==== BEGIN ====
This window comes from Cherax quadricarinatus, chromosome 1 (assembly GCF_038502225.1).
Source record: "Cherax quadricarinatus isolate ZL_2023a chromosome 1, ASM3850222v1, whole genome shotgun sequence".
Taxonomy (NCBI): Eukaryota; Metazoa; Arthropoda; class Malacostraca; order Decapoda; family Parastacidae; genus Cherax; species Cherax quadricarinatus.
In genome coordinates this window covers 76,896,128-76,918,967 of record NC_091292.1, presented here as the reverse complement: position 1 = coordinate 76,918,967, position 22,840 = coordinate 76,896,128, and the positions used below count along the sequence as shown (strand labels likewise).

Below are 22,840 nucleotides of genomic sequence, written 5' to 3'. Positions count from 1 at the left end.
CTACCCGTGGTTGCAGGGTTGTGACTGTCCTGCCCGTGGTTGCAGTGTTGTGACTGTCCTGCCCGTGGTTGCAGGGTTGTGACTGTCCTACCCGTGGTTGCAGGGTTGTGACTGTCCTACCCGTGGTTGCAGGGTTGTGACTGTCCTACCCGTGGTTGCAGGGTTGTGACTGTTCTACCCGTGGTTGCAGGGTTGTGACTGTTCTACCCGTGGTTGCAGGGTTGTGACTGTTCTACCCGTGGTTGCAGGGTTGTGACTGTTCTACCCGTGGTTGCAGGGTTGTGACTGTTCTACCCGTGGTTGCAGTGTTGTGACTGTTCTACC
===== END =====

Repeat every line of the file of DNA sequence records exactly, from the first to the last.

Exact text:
This window comes from Cherax quadricarinatus, chromosome 1 (assembly GCF_038502225.1).
Source record: "Cherax quadricarinatus isolate ZL_2023a chromosome 1, ASM3850222v1, whole genome shotgun sequence".
Taxonomy (NCBI): Eukaryota; Metazoa; Arthropoda; class Malacostraca; order Decapoda; family Parastacidae; genus Cherax; species Cherax quadricarinatus.
In genome coordinates this window covers 76,896,128-76,918,967 of record NC_091292.1, presented here as the reverse complement: position 1 = coordinate 76,918,967, position 22,840 = coordinate 76,896,128, and the positions used below count along the sequence as shown (strand labels likewise).

Below are 22,840 nucleotides of genomic sequence, written 5' to 3'. Positions count from 1 at the left end.
CTACCCGTGGTTGCAGGGTTGTGACTGTCCTGCCCGTGGTTGCAGTGTTGTGACTGTCCTGCCCGTGGTTGCAGGGTTGTGACTGTCCTACCCGTGGTTGCAGGGTTGTGACTGTCCTACCCGTGGTTGCAGGGTTGTGACTGTCCTACCCGTGGTTGCAGGGTTGTGACTGTTCTACCCGTGGTTGCAGGGTTGTGACTGTTCTACCCGTGGTTGCAGGGTTGTGACTGTTCTACCCGTGGTTGCAGGGTTGTGACTGTTCTACCCGTGGTTGCAGGGTTGTGACTGTTCTACCCGTGGTTGCAGTGTTGTGACTGTTCTACC